I was doing some research this morning for an article. And like most days, I ended up browsing the many videos on YouTube.
Hours passed me by as I was dragged ever deeper into the murky depths of the internet.
And somehow (I’m still not sure how), I ended up watching a video where some guy was packing a trailer for his upcoming motorcycle trip.
And I was dumbstruck by this borderline-insane concept that someone would hitch a tow-behind trailer to a frigging motorcycle!
I mean come on, really?
I sat there shaking my head in disbelief as he loaded his motorcycle trailer right next to his huge American truck.
And I couldn’t understand why he wouldn’t just take the damn truck if he needed so much kit.
Watching him pack all this shit into a tow-behind trailer when his motorcycle was next to his pickup truck actually began to irritate me.
But the minutes ticked by. And despite my disbelief, I watched the entire video.
Which led me to another.
In the end, I found myself searching videos of these crazy people dragging around a motorcycle trailer behind them.
Tow-Behind Trailers For A Motorcycle In The UK
For those of you who don’t know, Motorcycle Tourer is based in the UK. And I can honestly say that I have NEVER seen a tow-behind trailer being pulled by a motorcycle in the UK or in Europe.
The only guy I remember seeing was an eccentric old bike builder in his 70’s. He was riding a bright yellow homemade Trike made from half a Goldwing. And he wore a matching yellow waistcoat covered in butterflies and badges.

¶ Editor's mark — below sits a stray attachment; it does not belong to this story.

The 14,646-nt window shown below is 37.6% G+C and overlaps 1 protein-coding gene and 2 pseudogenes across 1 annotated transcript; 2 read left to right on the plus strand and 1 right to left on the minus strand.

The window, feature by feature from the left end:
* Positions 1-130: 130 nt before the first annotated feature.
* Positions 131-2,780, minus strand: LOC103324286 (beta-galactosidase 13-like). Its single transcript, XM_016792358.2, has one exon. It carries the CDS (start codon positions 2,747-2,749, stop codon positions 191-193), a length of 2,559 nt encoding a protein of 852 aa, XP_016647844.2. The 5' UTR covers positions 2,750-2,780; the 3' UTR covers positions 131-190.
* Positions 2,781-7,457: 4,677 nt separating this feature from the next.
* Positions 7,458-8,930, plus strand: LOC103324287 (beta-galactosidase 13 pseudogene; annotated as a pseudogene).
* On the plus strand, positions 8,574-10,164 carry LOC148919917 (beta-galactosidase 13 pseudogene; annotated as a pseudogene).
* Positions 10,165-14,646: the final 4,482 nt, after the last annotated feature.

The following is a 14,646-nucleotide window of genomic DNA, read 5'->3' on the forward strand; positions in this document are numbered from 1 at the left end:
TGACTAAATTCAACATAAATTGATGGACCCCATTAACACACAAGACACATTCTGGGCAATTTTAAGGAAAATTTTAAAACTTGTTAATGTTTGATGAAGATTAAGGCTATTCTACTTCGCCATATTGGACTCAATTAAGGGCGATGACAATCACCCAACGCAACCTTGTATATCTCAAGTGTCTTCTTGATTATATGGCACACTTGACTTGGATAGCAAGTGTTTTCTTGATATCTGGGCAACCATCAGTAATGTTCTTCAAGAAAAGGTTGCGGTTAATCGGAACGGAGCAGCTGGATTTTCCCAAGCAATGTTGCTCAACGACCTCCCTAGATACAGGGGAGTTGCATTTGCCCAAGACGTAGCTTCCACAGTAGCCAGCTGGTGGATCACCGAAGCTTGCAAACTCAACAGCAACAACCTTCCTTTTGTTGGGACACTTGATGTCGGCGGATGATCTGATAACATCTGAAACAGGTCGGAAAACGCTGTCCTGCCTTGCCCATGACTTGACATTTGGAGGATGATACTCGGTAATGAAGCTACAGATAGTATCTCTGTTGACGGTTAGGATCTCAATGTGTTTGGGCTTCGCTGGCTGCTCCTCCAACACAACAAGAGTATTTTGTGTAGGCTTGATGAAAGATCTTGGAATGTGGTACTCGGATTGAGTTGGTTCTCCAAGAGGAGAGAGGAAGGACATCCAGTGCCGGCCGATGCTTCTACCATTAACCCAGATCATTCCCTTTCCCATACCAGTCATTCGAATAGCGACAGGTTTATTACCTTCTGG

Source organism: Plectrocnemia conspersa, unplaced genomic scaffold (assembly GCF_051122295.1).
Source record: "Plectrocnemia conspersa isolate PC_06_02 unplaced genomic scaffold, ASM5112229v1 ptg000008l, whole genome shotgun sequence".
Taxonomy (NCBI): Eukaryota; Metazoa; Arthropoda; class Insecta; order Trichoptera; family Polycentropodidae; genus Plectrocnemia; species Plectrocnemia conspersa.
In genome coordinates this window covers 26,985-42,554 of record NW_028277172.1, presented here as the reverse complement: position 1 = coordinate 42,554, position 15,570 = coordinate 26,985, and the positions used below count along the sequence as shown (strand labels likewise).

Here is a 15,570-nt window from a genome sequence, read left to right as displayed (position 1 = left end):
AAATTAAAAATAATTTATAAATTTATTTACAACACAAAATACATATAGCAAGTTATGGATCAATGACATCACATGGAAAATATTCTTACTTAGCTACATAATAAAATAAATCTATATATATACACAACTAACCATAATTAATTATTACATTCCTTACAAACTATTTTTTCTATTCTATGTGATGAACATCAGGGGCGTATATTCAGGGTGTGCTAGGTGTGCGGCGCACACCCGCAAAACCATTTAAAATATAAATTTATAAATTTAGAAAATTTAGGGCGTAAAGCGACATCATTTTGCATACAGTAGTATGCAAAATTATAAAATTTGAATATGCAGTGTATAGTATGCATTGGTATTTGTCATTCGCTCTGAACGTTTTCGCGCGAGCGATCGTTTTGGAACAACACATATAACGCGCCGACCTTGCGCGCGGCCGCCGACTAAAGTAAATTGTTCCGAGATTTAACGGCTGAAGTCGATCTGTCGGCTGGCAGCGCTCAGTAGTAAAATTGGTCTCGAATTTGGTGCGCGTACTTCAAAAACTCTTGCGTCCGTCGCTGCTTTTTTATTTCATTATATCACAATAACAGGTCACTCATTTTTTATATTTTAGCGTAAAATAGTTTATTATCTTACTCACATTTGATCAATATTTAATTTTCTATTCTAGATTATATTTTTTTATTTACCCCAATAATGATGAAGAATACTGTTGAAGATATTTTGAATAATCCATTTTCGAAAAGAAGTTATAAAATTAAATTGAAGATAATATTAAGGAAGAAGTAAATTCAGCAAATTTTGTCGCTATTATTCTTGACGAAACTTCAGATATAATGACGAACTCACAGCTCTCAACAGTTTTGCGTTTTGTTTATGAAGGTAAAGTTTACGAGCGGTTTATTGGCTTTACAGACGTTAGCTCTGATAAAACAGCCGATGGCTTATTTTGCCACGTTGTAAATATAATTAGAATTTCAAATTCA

But maybe I haven’t seen many bikes pulling trailers because I live and ride in the UK and Europe.
We just don’t have the roads to warrant them here. And because of that, the idea of using one seems so ludicrous.
“Light Is Right”
The other reason I struggled to come to terms with a motorcycle trailer is due to the fact that I sit on the side of the fence that promotes traveling light.
For me, touring involves fast, twisty, technical roads.
Or an off-road adventure on trails.
And whilst both of these scenarios can be undertaken on big, heavy bikes, I still maintain that lighter is better.
Now, unless you’re a riding mortal with natural, God-given riding ability, technical roads (or trails) are almost always easier with a lighter bike and minimal luggage.
So when you combine the fact that I live and ride in the UK and Europe with the fact that we just don’t have the right roads for a motorcycle trailer, it’s hardly surprising that the concept of one eluded me.
It Sort Of Makes Sense In The States
After watching a dozen or so of these crazy people hitching a tow-behind trailer to a motorcycle, I realised they were all American. And they were all packing for quintessentially American road trips.
They were packing tents and the entire contents of their wardrobes. They had freezer boxes and fishing rods.
And they had actual beds that they were putting up in tents bigger than my home.
They had clothes for hiking, clothes for riding, clothes for social occasions, and spare clothes just in case.
And they were two up! So all of the above needed to be doubled.
There was no ‘light is right’ mantra going on here. In fact, it was the opposite.
Maybe It Was Me That Was Wrong
It was only when I started to put myself in their shoes that these silly contraptions started to make sense.
For a start, none of these people rode small-capacity, lightweight bikes. They all rode Goldwings or big Harley-Davidson’s.
So the ‘light is right’ option is already shot to shit when you’re riding a 400kg motorcycle.